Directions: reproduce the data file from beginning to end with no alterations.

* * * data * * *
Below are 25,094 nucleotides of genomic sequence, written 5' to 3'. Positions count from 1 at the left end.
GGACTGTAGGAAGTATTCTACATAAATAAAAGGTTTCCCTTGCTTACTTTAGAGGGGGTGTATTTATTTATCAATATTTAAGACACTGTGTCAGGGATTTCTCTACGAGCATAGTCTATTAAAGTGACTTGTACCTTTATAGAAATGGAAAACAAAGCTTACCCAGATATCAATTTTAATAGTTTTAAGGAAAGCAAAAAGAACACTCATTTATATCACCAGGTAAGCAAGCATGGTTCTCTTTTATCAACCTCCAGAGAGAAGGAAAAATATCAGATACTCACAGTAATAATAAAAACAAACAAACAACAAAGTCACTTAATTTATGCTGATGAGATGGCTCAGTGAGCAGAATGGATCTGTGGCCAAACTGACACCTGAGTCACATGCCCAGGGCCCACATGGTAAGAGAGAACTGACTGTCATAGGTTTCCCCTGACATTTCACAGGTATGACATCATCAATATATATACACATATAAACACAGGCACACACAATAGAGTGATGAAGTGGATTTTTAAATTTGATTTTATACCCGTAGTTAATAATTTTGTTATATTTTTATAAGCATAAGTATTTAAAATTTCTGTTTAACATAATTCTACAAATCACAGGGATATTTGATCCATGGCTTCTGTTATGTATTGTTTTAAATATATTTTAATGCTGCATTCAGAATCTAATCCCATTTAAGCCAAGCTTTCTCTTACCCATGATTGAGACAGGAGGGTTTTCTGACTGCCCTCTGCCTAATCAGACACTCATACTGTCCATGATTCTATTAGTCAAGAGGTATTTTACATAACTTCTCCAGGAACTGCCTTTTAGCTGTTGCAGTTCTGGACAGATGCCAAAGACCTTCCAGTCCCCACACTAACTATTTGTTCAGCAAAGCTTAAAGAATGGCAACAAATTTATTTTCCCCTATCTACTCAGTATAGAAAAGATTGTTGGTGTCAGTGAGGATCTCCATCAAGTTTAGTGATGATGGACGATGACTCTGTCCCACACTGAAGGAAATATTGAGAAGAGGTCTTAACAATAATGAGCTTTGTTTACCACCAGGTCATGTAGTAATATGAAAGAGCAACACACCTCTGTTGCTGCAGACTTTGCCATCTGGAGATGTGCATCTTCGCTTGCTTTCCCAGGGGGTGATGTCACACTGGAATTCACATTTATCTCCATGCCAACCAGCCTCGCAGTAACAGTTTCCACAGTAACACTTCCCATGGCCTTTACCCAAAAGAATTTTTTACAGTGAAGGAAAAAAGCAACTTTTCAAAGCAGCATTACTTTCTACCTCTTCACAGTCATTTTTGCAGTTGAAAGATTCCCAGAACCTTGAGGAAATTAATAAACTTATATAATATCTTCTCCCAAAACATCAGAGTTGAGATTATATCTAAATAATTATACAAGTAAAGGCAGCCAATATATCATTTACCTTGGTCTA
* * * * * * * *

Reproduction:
Below are 25,094 nucleotides of genomic sequence, written 5' to 3'. Positions count from 1 at the left end.
GGACTGTAGGAAGTATTCTACATAAATAAAAGGTTTCCCTTGCTTACTTTAGAGGGGGTGTATTTATTTATCAATATTTAAGACACTGTGTCAGGGATTTCTCTACGAGCATAGTCTATTAAAGTGACTTGTACCTTTATAGAAATGGAAAACAAAGCTTACCCAGATATCAATTTTAATAGTTTTAAGGAAAGCAAAAAGAACACTCATTTATATCACCAGGTAAGCAAGCATGGTTCTCTTTTATCAACCTCCAGAGAGAAGGAAAAATATCAGATACTCACAGTAATAATAAAAACAAACAAACAACAAAGTCACTTAATTTATGCTGATGAGATGGCTCAGTGAGCAGAATGGATCTGTGGCCAAACTGACACCTGAGTCACATGCCCAGGGCCCACATGGTAAGAGAGAACTGACTGTCATAGGTTTCCCCTGACATTTCACAGGTATGACATCATCAATATATATACACATATAAACACAGGCACACACAATAGAGTGATGAAGTGGATTTTTAAATTTGATTTTATACCCGTAGTTAATAATTTTGTTATATTTTTATAAGCATAAGTATTTAAAATTTCTGTTTAACATAATTCTACAAATCACAGGGATATTTGATCCATGGCTTCTGTTATGTATTGTTTTAAATATATTTTAATGCTGCATTCAGAATCTAATCCCATTTAAGCCAAGCTTTCTCTTACCCATGATTGAGACAGGAGGGTTTTCTGACTGCCCTCTGCCTAATCAGACACTCATACTGTCCATGATTCTATTAGTCAAGAGGTATTTTACATAACTTCTCCAGGAACTGCCTTTTAGCTGTTGCAGTTCTGGACAGATGCCAAAGACCTTCCAGTCCCCACACTAACTATTTGTTCAGCAAAGCTTAAAGAATGGCAACAAATTTATTTTCCCCTATCTACTCAGTATAGAAAAGATTGTTGGTGTCAGTGAGGATCTCCATCAAGTTTAGTGATGATGGACGATGACTCTGTCCCACACTGAAGGAAATATTGAGAAGAGGTCTTAACAATAATGAGCTTTGTTTACCACCAGGTCATGTAGTAATATGAAAGAGCAACACACCTCTGTTGCTGCAGACTTTGCCATCTGGAGATGTGCATCTTCGCTTGCTTTCCCAGGGGGTGATGTCACACTGGAATTCACATTTATCTCCATGCCAACCAGCCTCGCAGTAACAGTTTCCACAGTAACACTTCCCATGGCCTTTACCCAAAAGAATTTTTTACAGTGAAGGAAAAAAGCAACTTTTCAAAGCAGCATTACTTTCTACCTCTTCACAGTCATTTTTGCAGTTGAAAGATTCCCAGAACCTTGAGGAAATTAATAAACTTATATAATATCTTCTCCCAAAACATCAGAGTTGAGATTATATCTAAATAATTATACAAGTAAAGGCAGCCAATATATCATTTACCTTGGTCTA